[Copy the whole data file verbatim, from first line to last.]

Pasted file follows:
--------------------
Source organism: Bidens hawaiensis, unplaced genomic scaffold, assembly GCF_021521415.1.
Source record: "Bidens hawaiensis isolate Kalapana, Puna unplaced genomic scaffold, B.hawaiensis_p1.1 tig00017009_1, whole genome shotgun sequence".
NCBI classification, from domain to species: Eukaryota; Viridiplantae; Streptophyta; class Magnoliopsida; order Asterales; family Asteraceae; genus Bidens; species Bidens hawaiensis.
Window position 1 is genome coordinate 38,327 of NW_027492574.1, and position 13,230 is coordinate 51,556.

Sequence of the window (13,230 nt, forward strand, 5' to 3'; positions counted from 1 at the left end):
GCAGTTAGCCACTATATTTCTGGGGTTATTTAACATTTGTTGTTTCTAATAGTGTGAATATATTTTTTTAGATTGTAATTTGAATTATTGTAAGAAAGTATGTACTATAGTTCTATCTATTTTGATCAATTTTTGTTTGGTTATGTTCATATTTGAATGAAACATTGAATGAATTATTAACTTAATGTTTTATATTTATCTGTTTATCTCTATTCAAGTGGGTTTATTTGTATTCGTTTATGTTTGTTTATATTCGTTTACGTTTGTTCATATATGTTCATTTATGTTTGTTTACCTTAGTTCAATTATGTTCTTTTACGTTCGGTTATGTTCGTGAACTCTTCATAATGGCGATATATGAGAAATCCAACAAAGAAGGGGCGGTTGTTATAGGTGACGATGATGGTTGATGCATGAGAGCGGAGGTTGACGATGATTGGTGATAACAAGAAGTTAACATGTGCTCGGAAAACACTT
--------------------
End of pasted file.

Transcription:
Source organism: Bidens hawaiensis, unplaced genomic scaffold, assembly GCF_021521415.1.
Source record: "Bidens hawaiensis isolate Kalapana, Puna unplaced genomic scaffold, B.hawaiensis_p1.1 tig00017009_1, whole genome shotgun sequence".
NCBI classification, from domain to species: Eukaryota; Viridiplantae; Streptophyta; class Magnoliopsida; order Asterales; family Asteraceae; genus Bidens; species Bidens hawaiensis.
Window position 1 is genome coordinate 38,327 of NW_027492574.1, and position 13,230 is coordinate 51,556.

Sequence of the window (13,230 nt, forward strand, 5' to 3'; positions counted from 1 at the left end):
GCAGTTAGCCACTATATTTCTGGGGTTATTTAACATTTGTTGTTTCTAATAGTGTGAATATATTTTTTTAGATTGTAATTTGAATTATTGTAAGAAAGTATGTACTATAGTTCTATCTATTTTGATCAATTTTTGTTTGGTTATGTTCATATTTGAATGAAACATTGAATGAATTATTAACTTAATGTTTTATATTTATCTGTTTATCTCTATTCAAGTGGGTTTATTTGTATTCGTTTATGTTTGTTTATATTCGTTTACGTTTGTTCATATATGTTCATTTATGTTTGTTTACCTTAGTTCAATTATGTTCTTTTACGTTCGGTTATGTTCGTGAACTCTTCATAATGGCGATATATGAGAAATCCAACAAAGAAGGGGCGGTTGTTATAGGTGACGATGATGGTTGATGCATGAGAGCGGAGGTTGACGATGATTGGTGATAACAAGAAGTTAACATGTGCTCGGAAAACACTT